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22 April 2005`Locusts' splatters with campy fun
By Sid Smith
Tribune arts critic
Published April 22, 2005
"You're not talking about kids," someone says with foreboding early on in the made-for-TV movie "Locusts." "You're talking about bugs."
When's the last time you encountered something so bad it's good? "Locusts" (8 p.m. Sunday, WBBM-Ch. 2) is just such an animal, or, to be more accurate, just such an insect, a quick, breezy, thoroughly tolerable sci-fi thriller no dumber than its modern cinematic counterparts ("Independence Day," "Day After Tomorrow") and jammed with a lot more unintentional laughs. If you're looking to be scared, look elsewhere.
But "Locusts" is instant TV camp, a throwback to those drive-in monster thrillers of the '50s, replacing the communist bugaboo with fears of ecological pollution or an Apocalypse brought about by moral decay: Choose your poison. And there are lines harder to swallow than the insect plot: "You screw with Nature, and Nature will screw with you."
The story, crafted from the tried-and-true formula dating back to "Frankenstein," tells of overreaching scientist Peter Axelrod (John Heard), who genetically engineers a super-locust immune to all known insecticides. When federal watchdogs shut down his lab, a few of the insects escape, some of them down the drainpipe. "You've created a bioweapon," he's informed.
Soon, there are deadly swarms in the Napa Valley and in eastern Pennsylvania, hell-bent on a midsection collision in the heart of the nation's breadbasket. Dr. Maddy Rierdon (Lucy Lawless), a USDA bug expert partly responsible for not halting Axelrod's research sooner, argues to top government honchos to go slow. But baddies with the Department of Defense suggest a radical poison that will eliminate 10 percent of the human populace while eradicating the locusts: Chemical warfare combats the biological variety.
There are bits of funny business throughout, some intentional, most of them not. A vehicle is labeled "Voracious Insect Mobile Unit." In the midst of an advice session with robed African tribesmen,a government official interrupts to engage in a fight with his wife via cell phone. In subtitles, we learn that one of the Africans says, "Americans know a lot about farming, but very little about women." One of the first signs of the coming locust plague occurs when one or two of the creatures splatter on a windshield, that bane to so many cross-country motorists.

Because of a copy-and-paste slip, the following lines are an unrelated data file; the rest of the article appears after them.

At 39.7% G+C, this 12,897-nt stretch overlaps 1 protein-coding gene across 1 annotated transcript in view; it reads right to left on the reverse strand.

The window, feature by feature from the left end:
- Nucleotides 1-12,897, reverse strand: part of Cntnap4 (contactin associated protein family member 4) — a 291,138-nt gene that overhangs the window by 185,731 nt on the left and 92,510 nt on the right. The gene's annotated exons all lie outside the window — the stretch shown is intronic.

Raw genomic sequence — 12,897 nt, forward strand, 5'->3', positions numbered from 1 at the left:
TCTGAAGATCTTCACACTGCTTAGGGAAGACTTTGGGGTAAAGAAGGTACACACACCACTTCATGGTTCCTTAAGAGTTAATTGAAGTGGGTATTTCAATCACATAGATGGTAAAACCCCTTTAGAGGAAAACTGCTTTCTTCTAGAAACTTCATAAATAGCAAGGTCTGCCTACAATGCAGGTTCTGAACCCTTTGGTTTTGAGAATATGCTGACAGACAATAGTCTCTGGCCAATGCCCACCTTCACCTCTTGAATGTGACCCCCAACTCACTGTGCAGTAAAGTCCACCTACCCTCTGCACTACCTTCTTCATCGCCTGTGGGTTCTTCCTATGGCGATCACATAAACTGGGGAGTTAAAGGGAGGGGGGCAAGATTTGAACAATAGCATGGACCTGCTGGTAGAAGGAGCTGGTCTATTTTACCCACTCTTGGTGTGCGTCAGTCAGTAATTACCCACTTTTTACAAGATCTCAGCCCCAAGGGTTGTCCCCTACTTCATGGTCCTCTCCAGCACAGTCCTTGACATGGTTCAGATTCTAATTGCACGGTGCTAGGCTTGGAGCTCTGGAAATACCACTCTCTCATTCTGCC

Judging from the partially complete tape sent to reviewers, the special effects are nifty as the bugs devour Pittsburgh, the Napa Valley and whole fields of Indiana farmland, not to mention livestock and finally people. Even better is the cross-pollinating mix of murky motivations and thematic morals. Blue states get their red meat ("They're heading for Ohio!"), along with ecological insensitivity clearly pegged as one bad guy. Or is it our own misbehavior? To assuage the red-staters, an office worker in Pittsburgh, as the hordes hit the plate-glass window, quotes Revelations, telegraphing the movie's painfully obvious biblical allusions.
The people plot (Dr. Rierdon isn't paying enough attention to her hubby) is only slightly less ridiculous than the insect scenario. And there's a pleasing finish, complete with a deathbed repentance and a solution that in essence involves the construction of a giant, cross-country bug zapper.
There's no charge, of course, for the tele-movie. The microwave popcorn, however, is on you.